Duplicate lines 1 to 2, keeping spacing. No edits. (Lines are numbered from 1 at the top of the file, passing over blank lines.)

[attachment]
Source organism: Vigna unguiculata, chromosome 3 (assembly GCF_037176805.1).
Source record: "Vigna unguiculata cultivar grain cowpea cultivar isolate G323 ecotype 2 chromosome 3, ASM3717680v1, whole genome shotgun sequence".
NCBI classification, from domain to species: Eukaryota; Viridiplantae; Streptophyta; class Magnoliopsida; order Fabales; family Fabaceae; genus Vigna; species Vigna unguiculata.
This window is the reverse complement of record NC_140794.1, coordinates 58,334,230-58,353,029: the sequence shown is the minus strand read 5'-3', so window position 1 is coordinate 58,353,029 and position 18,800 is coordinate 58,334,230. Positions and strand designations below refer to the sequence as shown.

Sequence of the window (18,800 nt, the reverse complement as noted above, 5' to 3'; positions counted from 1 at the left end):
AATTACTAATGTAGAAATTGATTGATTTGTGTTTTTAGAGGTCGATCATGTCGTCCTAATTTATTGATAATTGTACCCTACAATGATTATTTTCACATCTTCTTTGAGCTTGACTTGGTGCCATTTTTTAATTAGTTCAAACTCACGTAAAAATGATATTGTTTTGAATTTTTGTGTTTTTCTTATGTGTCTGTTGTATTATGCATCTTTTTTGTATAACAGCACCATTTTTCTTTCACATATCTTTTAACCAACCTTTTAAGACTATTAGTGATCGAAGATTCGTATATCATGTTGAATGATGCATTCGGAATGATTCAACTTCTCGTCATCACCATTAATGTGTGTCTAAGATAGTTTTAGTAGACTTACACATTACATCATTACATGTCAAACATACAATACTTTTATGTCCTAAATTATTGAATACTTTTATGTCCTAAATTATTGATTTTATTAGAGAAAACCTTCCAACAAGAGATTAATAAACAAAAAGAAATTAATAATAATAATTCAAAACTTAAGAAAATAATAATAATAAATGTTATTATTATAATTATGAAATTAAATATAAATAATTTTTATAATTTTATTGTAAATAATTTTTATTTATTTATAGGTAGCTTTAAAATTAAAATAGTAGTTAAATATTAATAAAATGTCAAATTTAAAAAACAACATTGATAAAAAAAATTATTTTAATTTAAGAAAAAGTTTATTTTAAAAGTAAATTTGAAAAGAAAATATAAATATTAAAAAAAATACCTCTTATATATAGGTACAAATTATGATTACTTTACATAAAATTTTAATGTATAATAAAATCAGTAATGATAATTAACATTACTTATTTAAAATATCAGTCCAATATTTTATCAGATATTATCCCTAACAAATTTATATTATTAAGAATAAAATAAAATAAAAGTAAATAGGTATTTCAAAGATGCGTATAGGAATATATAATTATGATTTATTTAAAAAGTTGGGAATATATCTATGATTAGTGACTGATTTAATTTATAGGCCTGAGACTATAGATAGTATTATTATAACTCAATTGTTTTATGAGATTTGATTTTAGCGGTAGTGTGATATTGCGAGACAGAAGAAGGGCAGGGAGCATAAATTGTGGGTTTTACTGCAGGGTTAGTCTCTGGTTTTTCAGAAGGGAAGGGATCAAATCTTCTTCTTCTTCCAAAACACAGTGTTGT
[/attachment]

Source organism: Vigna unguiculata, chromosome 3 (assembly GCF_037176805.1).
Source record: "Vigna unguiculata cultivar grain cowpea cultivar isolate G323 ecotype 2 chromosome 3, ASM3717680v1, whole genome shotgun sequence".